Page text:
The Pats were “born” in the fall of 1917. Today, October 30th, the Regina Pats turn 103 years old.
Here is a quick story about the Pats’ origins.
Was this team the Pats?
The first mention of the Regina Pats may have occurred on October 11, 1917. The Regina Morning Leader was discussing the upcoming Saskatchewan junior hockey season. At the end of the article, it was teasing a new unnamed team in the city: “Another junior team has just loomed up in the city. The name is to remain a mystery for the present. They are all dark ponies of about seventeen summers. They claim they will spring a surprise when the time comes. At present they are engaged in setting the scenery for the drama.” Trying to find out any more information about this is pretty much impossible. With the team being over a hundred years old all the people involved at the beginning are no longer around.
Pats officially named
The Pats were originally called the Patricias (or the Regina Patricia Hockey Club) and was officially organized on October 30, 1917. They would join the Regina Monarchs and Regina Victorias in a local branch of the Saskatchewan junior hockey loop.
As the First World War was dominating the front page of The Morning Leader, the Pats’ formation was almost an afterthought. In fact, it was not reported until November 2nd, on page 16. The organization of the Patricias coincided with the beginning of an official junior hockey loop in Saskatchewan in which 12 teams would take part. The four teams in Group 1 (Regina area) were the Patricias, Victorias, Monarchs, and the Tyvan Tigers.
Patricia Club Organizes
A meeting was held on Tuesday and the Patricia Hockey Club was organized to enter the Provincial league with the following officers.
Hon. President, Mayor Cowan; president J.A. Wetmore; vice-president, H.S. Pollock; 2nd vice-president, E.C. Rossie; secretary-treasurer; A. Smith. Committee, W. Molisky, W. Broadfoot, E. Cameron, M. Wingham. Patrons, A.G. Teviss, J. Retos, J. Kain. Coaches, Freddie Wilson, Walter Molisky. Manager, Wm. Lea.
How the season went
The original Pats team went 5-1 in league play tying the Victorias for first place. The Pats and Victorias played in a sudden-death final and the Pats won 4-3. They then played Lumsden in the South playoffs beating them 28-4 in a 2-game total goals series. After dominating Lumsden the Pats then played Weyburn in the Provincial final and beat them 21-9 in the 2-game series.
The Pats were Provincial champions.
Introducing the 1917-18 Regina Patricia Hockey Club
Willie Molisky, the oldest player on the original Pats. The twenty-year-old right-winger was the clubs leading scorer in both the regular season and playoffs. He scored 14 goals and six assists in the regular season. He scored a whopping 24 goals in just five playoff games while adding seven assists.
L.J. “Duke” Dutkowski, a left-winger that moved to Canada at a young age. He was the Pats second-leading scorer netting 12 goals and adding two assists. In the playoffs, his play carried over scoring 13 goals and eight assists.
Frank Broadfoot, the second of three brothers. The 17-year-old center scored six goals in five regular-season games while picking up an assist. In the playoffs, he scored five goals and added three assists in five playoff games.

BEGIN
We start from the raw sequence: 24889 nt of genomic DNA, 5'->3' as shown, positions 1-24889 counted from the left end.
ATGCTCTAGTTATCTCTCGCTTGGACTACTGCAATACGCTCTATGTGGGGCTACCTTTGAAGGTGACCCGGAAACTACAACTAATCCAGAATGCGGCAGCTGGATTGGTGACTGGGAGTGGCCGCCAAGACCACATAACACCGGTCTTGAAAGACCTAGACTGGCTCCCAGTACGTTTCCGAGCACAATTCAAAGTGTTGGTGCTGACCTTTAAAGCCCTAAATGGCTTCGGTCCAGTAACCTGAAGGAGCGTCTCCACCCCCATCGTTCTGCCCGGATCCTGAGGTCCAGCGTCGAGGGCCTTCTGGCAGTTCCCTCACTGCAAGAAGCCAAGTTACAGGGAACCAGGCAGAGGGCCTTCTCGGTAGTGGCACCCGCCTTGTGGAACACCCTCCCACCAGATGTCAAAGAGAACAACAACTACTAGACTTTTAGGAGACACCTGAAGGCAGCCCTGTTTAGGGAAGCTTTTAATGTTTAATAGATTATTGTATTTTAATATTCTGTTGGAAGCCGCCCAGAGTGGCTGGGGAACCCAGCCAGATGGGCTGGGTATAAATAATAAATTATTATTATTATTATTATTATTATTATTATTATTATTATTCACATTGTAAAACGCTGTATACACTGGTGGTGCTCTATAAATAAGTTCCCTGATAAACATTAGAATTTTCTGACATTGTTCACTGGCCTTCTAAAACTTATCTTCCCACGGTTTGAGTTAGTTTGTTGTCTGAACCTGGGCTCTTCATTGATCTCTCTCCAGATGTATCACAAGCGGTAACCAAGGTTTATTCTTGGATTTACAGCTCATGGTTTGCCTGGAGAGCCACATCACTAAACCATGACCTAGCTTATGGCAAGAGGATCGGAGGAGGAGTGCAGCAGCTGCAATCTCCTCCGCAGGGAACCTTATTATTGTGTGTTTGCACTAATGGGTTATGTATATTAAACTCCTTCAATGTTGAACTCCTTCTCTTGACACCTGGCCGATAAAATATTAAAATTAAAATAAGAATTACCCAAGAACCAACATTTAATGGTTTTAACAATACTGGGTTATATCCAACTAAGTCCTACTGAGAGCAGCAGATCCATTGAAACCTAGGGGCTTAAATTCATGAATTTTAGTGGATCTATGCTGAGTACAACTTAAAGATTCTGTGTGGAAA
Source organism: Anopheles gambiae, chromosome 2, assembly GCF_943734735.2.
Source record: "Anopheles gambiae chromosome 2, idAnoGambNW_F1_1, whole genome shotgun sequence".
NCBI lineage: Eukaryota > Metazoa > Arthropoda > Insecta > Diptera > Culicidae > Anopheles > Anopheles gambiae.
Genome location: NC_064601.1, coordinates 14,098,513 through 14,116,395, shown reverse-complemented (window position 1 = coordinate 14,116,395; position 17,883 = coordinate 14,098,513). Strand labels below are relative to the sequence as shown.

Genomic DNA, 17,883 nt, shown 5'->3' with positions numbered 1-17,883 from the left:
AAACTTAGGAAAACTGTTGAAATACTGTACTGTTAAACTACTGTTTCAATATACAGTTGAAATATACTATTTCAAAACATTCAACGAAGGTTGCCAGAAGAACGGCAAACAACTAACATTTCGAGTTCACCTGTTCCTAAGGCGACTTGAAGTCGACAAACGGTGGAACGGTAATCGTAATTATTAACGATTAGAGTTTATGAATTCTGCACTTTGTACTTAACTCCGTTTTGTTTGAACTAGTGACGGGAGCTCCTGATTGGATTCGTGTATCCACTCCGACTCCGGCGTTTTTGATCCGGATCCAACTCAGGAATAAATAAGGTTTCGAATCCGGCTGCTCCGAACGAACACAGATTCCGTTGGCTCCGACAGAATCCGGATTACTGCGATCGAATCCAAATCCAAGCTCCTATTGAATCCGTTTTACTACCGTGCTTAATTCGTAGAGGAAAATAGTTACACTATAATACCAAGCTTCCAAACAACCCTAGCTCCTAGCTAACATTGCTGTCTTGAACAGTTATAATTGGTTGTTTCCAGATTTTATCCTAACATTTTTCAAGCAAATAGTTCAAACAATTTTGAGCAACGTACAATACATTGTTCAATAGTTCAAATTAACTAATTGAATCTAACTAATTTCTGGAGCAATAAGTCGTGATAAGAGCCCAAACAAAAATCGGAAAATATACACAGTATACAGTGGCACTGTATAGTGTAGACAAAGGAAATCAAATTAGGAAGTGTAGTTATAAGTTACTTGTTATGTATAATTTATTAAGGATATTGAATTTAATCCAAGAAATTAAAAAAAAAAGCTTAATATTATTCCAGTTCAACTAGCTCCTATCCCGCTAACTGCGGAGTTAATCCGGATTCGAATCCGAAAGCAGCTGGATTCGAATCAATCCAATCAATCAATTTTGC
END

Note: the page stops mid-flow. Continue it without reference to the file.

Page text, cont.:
Fred Harding, an 18-year-old forward that played most of his time at the rover position. In six games he scored two goals and picked up three assists. He scored twice and added an assist in five playoff games.
Ernie Cameron, a 17-year-old left-winger from Regina was mostly a substitute player that played in all six regular-season games scoring twice. In four playoff games, he was held off the scoresheet.
John Molisky, a 17-year-old right-winger was a regular substitute for the Pats. He was held pointless in the regular season and scored a goal in five playoff games.
William (Bill) Broadfoot, an 18-year-old defenseman from Fergus, Ontario, was the Pats’ first captain and the oldest of three brothers. In six games he scored four goals and added four assists in the regular season. In the playoffs, he scored six goals and four assists in five games.
M.A. Wingham, an 18-year-old defenseman from Regina, scored three times and added an assist in six regular-season games. He scored twice and added two assists in five playoff games.
Norman Drechsler, an 18-year-old defenseman from Regina was a substitute player that was used sparingly. In three regular-season games and two playoff games, he was held pointless.
Millar Hackney, a 16-year-old defenseman from Perth, Ontario was a substitute on Pats. He got into four regular-season games and two playoff games. He was pointless.
Walter Broadfoot, the youngest of the three Broadfoot brothers. The 15-year-old goaltender backstopped the Pats to the Provincial championship. Going 5-1 in the regular season with a 3.50 goals-against-average and 5-0 in the playoffs with a 3.20 goals-against-average.
What has happened since
The Pats have won three Memorial Cups in 1925, 1930, and 1974. Shared the 1928 Memorial Cup (as the Monarchs) and have taken part in 12 others.
There have been over 1,200 skaters who have played at least one regular-season or playoff game. There have been over 160 goaltenders that have done the same.
The historical side of me wishes that I had more information available on the formation of the Pats. It would have been interesting to hear what the founders thought as they put the plan in place. No matter how bumpy the 103-year history has been it has turned out to be an interesting ride. There is so much more to come.